Death or Glory: The Racial Politics of Regressive Storytelling
Above is a mesmerizing rendition of the Hood, the main character, behind Ed Brubaker and Sean Phillips’ new and highly lauded superhero noir series (Marvel Comics). Unfortunately, DC comics suffers tragically from a lack of imagination, and heralds instead its own bygone era of heroic representation, embodied by great white heroes.
In the last 5-10 years, I’ve grown pretty excited at the emergence of a new cohort of black and brown superheroes in the mainstream comics world. Nevertheless, unlike Marvel, DC has begun to roll back franchise after franchise, opting to shelve brown and mixed-raced inheritors of heroic mantles (often in bang!-yr-dead permanence), in favor of bringing back the euro-descendant old skool. Even when such returns require inexplicably miraculous, zombie-like resurrections.
Ultimately, my issue isn’t so much that there needs to be some untethered prominence of brown comic characters, (again, Brubaker is doing some of the most interesting writing and he’s dealing with white folks of questionable ethics. Even Lady Gaga features Beyoncé once in a while). Rather, to resort to dredging up old white heroes and placing them back in their old roles is not only socially suspect in sidelining brown characters, but its creatively stifling and essentially a sign of intellectual weakness in the ranks of DC.
In [last May’s] comic book solicitations, Ray Palmer made a return to comics as the Atom, following in the footsteps of characters like Hal Jordan and Barry Allen in what Chirs Sims likes to call “regressive storytelling.” These are stories that look to the past instead of the future, setting things back to the way they were rather than progressing them to what they should be next, rendering huge swaths of their fictional universe irrelevant because they didn’t star the One True Version of a character.
“The Good Old Days” have become a driving force in the comics industry in particular and DC Specifically (and Geoff Johns even more specifically, as DC’s Creative Director who is personally responsible for regressing Green Lantern, Flash, the Legion of Super-Heroes, Hawkman, Aquaman and others), and it’s all built around a desire to recapture a feeling these creators got when they were kids. But there’s an unintentional side-effect to all this regression that often goes ignored: The piece-by-piece white-washing of the DC Universe.
It’s been a running gag among my friends that in comics, only white Americans ever find meteors, get splashed with chemicals or get visited by spacemen, everyone else (from Jack O’Lantern to Black Bison to the Gaucho to Apache Chief to Samurai and so on) has to have a power that relates to their race or their country — specifically, the broad stereotypes drawn from white Americans’ perception of their race or country. It’s almost inescapable, and it reinforces the idea that non-white characters are defined solely by their ethnic differences.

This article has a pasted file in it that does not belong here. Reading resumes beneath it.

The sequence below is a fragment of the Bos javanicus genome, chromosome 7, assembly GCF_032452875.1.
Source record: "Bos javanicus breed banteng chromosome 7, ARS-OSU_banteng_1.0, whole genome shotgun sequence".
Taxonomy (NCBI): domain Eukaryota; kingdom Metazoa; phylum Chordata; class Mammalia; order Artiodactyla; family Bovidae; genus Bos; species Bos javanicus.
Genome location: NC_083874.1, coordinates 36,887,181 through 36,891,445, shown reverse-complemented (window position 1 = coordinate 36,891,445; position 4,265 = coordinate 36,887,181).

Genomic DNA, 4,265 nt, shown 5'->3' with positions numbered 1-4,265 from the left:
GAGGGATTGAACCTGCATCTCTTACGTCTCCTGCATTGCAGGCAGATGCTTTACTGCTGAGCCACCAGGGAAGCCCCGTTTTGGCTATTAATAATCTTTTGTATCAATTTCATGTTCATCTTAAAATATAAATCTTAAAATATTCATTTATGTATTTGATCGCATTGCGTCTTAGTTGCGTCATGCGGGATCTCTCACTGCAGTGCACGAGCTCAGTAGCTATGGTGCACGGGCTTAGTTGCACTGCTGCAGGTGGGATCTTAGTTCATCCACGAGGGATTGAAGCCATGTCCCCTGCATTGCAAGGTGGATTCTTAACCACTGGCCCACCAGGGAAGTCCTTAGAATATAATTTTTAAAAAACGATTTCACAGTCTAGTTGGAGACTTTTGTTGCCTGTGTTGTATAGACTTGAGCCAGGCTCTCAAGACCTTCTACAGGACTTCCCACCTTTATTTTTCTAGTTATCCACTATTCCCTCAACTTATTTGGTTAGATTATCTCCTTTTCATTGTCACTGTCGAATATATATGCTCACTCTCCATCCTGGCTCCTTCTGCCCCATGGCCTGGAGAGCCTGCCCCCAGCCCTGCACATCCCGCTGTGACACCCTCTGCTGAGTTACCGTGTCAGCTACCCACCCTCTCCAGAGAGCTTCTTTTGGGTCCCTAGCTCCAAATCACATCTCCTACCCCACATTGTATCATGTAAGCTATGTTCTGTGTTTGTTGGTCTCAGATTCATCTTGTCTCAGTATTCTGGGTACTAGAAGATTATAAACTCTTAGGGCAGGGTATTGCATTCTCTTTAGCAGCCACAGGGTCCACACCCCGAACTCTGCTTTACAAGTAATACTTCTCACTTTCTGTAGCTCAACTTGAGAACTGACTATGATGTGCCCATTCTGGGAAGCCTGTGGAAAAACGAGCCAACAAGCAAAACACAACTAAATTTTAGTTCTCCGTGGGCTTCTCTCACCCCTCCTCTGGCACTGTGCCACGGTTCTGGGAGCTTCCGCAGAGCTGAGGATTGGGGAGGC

But Ryan Choi, as the Atom, was a character that actually had a character, and was one of the few Chinese-American characters in comics that didn’t have powers relating to Kung Fu dragons. He was just a guy with super-powers that was filling a role that nobody had bothered to do anything with in years.
And now he’s been shoved into limbo so that Ray Palmer can come back, reduced to a gentrified footnote so that the DC Universe can a little bit more like it did in 1978.
Below are no fewer than Twenty-Two Legacy Characters who have been offed by DC writers and editors:
1. Amazing Man II (William Everett III) African-American. Killed by Mist (Caucasian).
2. Atom (Ryan Choi) From Hong Kong. Choi was severely beaten and murdered by Deathstroke (Caucasian) and his band of Titans. The mantle he inherited from Atom II Ray Palmer (Caucasian) has now been passed back.
3. Batgirl (Cassandra Cain) Half-White, Half-Asiatic. Cassandra is still alive but has been replaced by blonde hair, blue-eyed Stephanie Brown (Caucasian).
4. Black Adam (Teth-Adam). Inheritor of the power of Shazam. Former member of the Justice Society of America turned genocidal madman. The wizard Shazam (possible Canaanite) has turned Tenth-Adam into a statue.
5. Cheetah III (Sebastian Ballesteros) Argentine. Killed by Cheetah II, Barbara Ann Minerva (Caucasian).
6. Dr. Midnight (Dr. Beth Chapel) African-American. She took up the mantle of the original Dr. Mid-Nite (Caucasian). Slain by Eclipso. The legacy of Dr. Mid-Nite has now been passed on to Dr. Pieter Cross (Caucasian).